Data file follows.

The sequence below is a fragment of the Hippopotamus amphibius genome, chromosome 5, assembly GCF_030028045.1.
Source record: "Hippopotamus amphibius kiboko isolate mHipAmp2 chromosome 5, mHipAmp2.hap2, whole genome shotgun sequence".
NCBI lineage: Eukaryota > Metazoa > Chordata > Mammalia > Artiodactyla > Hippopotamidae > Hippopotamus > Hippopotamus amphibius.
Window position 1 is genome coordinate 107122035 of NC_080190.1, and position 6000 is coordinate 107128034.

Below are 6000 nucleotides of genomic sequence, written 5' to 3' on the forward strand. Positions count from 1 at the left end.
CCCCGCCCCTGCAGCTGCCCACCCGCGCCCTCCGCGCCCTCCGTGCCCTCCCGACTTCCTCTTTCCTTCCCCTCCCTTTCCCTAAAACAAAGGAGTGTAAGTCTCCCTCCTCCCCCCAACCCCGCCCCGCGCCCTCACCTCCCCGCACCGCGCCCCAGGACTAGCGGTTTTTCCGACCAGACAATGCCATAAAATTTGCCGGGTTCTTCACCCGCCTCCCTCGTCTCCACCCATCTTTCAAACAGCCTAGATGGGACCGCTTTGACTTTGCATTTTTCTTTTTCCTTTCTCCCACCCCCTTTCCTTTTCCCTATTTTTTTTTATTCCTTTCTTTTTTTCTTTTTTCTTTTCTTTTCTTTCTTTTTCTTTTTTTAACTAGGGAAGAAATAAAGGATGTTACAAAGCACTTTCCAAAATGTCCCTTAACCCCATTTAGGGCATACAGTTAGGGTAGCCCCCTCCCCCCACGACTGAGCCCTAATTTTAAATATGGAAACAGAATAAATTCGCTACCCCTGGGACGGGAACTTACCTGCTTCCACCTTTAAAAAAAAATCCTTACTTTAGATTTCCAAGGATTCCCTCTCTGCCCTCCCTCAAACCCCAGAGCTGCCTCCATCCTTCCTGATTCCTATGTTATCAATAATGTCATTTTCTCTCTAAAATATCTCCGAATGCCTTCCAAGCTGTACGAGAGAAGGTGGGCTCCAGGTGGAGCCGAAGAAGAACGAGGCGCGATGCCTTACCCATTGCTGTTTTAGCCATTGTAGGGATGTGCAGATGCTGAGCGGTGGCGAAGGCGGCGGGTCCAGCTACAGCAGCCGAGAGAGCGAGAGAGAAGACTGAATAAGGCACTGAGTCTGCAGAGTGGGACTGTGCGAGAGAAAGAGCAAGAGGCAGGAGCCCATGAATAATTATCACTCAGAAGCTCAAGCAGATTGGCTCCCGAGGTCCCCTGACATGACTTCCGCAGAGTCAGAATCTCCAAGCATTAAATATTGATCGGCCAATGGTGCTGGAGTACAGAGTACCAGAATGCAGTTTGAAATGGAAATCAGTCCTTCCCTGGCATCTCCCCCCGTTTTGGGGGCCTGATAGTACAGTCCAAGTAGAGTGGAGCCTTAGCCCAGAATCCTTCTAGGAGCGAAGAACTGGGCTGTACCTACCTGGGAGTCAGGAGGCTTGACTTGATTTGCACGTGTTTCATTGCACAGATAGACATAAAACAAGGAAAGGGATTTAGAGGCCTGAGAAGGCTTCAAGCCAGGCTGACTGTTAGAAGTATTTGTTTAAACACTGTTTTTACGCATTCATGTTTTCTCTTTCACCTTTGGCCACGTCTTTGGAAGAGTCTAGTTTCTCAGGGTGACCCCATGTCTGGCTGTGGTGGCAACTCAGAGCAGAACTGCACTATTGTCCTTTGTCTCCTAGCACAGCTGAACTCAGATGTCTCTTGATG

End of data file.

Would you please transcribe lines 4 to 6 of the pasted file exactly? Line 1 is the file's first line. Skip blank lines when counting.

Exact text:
Window position 1 is genome coordinate 107122035 of NC_080190.1, and position 6000 is coordinate 107128034.

Below are 6000 nucleotides of genomic sequence, written 5' to 3' on the forward strand. Positions count from 1 at the left end.
CCCCGCCCCTGCAGCTGCCCACCCGCGCCCTCCGCGCCCTCCGTGCCCTCCCGACTTCCTCTTTCCTTCCCCTCCCTTTCCCTAAAACAAAGGAGTGTAAGTCTCCCTCCTCCCCCCAACCCCGCCCCGCGCCCTCACCTCCCCGCACCGCGCCCCAGGACTAGCGGTTTTTCCGACCAGACAATGCCATAAAATTTGCCGGGTTCTTCACCCGCCTCCCTCGTCTCCACCCATCTTTCAAACAGCCTAGATGGGACCGCTTTGACTTTGCATTTTTCTTTTTCCTTTCTCCCACCCCCTTTCCTTTTCCCTATTTTTTTTTATTCCTTTCTTTTTTTCTTTTTTCTTTTCTTTTCTTTCTTTTTCTTTTTTTAACTAGGGAAGAAATAAAGGATGTTACAAAGCACTTTCCAAAATGTCCCTTAACCCCATTTAGGGCATACAGTTAGGGTAGCCCCCTCCCCCCACGACTGAGCCCTAATTTTAAATATGGAAACAGAATAAATTCGCTACCCCTGGGACGGGAACTTACCTGCTTCCACCTTTAAAAAAAAATCCTTACTTTAGATTTCCAAGGATTCCCTCTCTGCCCTCCCTCAAACCCCAGAGCTGCCTCCATCCTTCCTGATTCCTATGTTATCAATAATGTCATTTTCTCTCTAAAATATCTCCGAATGCCTTCCAAGCTGTACGAGAGAAGGTGGGCTCCAGGTGGAGCCGAAGAAGAACGAGGCGCGATGCCTTACCCATTGCTGTTTTAGCCATTGTAGGGATGTGCAGATGCTGAGCGGTGGCGAAGGCGGCGGGTCCAGCTACAGCAGCCGAGAGAGCGAGAGAGAAGACTGAATAAGGCACTGAGTCTGCAGAGTGGGACTGTGCGAGAGAAAGAGCAAGAGGCAGGAGCCCATGAATAATTATCACTCAGAAGCTCAAGCAGATTGGCTCCCGAGGTCCCCTGACATGACTTCCGCAGAGTCAGAATCTCCAAGCATTAAATATTGATCGGCCAATGGTGCTGGAGTACAGAGTACCAGAATGCAGTTTGAAATGGAAATCAGTCCTTCCCTGGCATCTCCCCCCGTTTTGGGGGCCTGATAGTACAGTCCAAGTAGAGTGGAGCCTTAGCCCAGAATCCTTCTAGGAGCGAAGAACTGGGCTGTACCTACCTGGGAGTCAGGAGGCTTGACTTGATTTGCACGTGTTTCATTGCACAGATAGACATAAAACAAGGAAAGGGATTTAGAGGCCTGAGAAGGCTTCAAGCCAGGCTGACTGTTAGAAGTATTTGTTTAAACACTGTTTTTACGCATTCATGTTTTCTCTTTCACCTTTGGCCACGTCTTTGGAAGAGTCTAGTTTCTCAGGGTGACCCCATGTCTGGCTGTGGTGGCAACTCAGAGCAGAACTGCACTATTGTCCTTTGTCTCCTAGCACAGCTGAACTCAGATGTCTCTTGATG